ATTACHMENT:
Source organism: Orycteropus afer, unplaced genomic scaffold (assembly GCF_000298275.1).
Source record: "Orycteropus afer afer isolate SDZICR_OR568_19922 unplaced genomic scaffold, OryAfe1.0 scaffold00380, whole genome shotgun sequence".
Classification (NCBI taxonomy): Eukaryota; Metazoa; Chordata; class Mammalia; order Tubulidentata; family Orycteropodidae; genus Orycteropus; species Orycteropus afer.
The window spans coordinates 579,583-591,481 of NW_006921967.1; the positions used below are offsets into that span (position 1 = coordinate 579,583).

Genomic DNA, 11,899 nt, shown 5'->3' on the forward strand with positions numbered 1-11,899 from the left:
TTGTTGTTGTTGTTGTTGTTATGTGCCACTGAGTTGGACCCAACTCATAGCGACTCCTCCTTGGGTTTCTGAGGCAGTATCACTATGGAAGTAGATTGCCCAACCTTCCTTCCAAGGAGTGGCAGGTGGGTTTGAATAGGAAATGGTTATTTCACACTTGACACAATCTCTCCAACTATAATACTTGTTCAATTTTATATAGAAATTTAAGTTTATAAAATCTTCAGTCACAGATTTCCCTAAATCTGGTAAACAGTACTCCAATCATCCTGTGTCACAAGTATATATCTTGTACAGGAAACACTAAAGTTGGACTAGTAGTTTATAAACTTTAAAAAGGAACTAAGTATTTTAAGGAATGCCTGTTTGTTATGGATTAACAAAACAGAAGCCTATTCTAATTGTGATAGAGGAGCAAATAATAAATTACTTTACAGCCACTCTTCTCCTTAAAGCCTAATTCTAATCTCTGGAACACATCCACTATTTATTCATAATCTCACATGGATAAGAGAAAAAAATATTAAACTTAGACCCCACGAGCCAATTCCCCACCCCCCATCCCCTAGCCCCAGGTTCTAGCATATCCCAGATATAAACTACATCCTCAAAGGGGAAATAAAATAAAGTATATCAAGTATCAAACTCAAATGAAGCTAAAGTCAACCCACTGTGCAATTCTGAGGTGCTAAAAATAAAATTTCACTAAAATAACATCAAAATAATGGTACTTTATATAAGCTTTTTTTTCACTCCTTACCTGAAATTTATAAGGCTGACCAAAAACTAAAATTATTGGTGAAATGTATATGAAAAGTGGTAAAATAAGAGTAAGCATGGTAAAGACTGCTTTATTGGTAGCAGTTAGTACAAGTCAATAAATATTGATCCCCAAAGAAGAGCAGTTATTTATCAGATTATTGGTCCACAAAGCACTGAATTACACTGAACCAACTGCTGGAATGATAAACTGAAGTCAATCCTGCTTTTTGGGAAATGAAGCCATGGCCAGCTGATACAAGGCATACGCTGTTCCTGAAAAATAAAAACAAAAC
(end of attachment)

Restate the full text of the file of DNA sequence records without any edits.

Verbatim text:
Source organism: Orycteropus afer, unplaced genomic scaffold (assembly GCF_000298275.1).
Source record: "Orycteropus afer afer isolate SDZICR_OR568_19922 unplaced genomic scaffold, OryAfe1.0 scaffold00380, whole genome shotgun sequence".
Classification (NCBI taxonomy): Eukaryota; Metazoa; Chordata; class Mammalia; order Tubulidentata; family Orycteropodidae; genus Orycteropus; species Orycteropus afer.
The window spans coordinates 579,583-591,481 of NW_006921967.1; the positions used below are offsets into that span (position 1 = coordinate 579,583).

Genomic DNA, 11,899 nt, shown 5'->3' on the forward strand with positions numbered 1-11,899 from the left:
TTGTTGTTGTTGTTGTTGTTATGTGCCACTGAGTTGGACCCAACTCATAGCGACTCCTCCTTGGGTTTCTGAGGCAGTATCACTATGGAAGTAGATTGCCCAACCTTCCTTCCAAGGAGTGGCAGGTGGGTTTGAATAGGAAATGGTTATTTCACACTTGACACAATCTCTCCAACTATAATACTTGTTCAATTTTATATAGAAATTTAAGTTTATAAAATCTTCAGTCACAGATTTCCCTAAATCTGGTAAACAGTACTCCAATCATCCTGTGTCACAAGTATATATCTTGTACAGGAAACACTAAAGTTGGACTAGTAGTTTATAAACTTTAAAAAGGAACTAAGTATTTTAAGGAATGCCTGTTTGTTATGGATTAACAAAACAGAAGCCTATTCTAATTGTGATAGAGGAGCAAATAATAAATTACTTTACAGCCACTCTTCTCCTTAAAGCCTAATTCTAATCTCTGGAACACATCCACTATTTATTCATAATCTCACATGGATAAGAGAAAAAAATATTAAACTTAGACCCCACGAGCCAATTCCCCACCCCCCATCCCCTAGCCCCAGGTTCTAGCATATCCCAGATATAAACTACATCCTCAAAGGGGAAATAAAATAAAGTATATCAAGTATCAAACTCAAATGAAGCTAAAGTCAACCCACTGTGCAATTCTGAGGTGCTAAAAATAAAATTTCACTAAAATAACATCAAAATAATGGTACTTTATATAAGCTTTTTTTTCACTCCTTACCTGAAATTTATAAGGCTGACCAAAAACTAAAATTATTGGTGAAATGTATATGAAAAGTGGTAAAATAAGAGTAAGCATGGTAAAGACTGCTTTATTGGTAGCAGTTAGTACAAGTCAATAAATATTGATCCCCAAAGAAGAGCAGTTATTTATCAGATTATTGGTCCACAAAGCACTGAATTACACTGAACCAACTGCTGGAATGATAAACTGAAGTCAATCCTGCTTTTTGGGAAATGAAGCCATGGCCAGCTGATACAAGGCATACGCTGTTCCTGAAAAATAAAAACAAAAC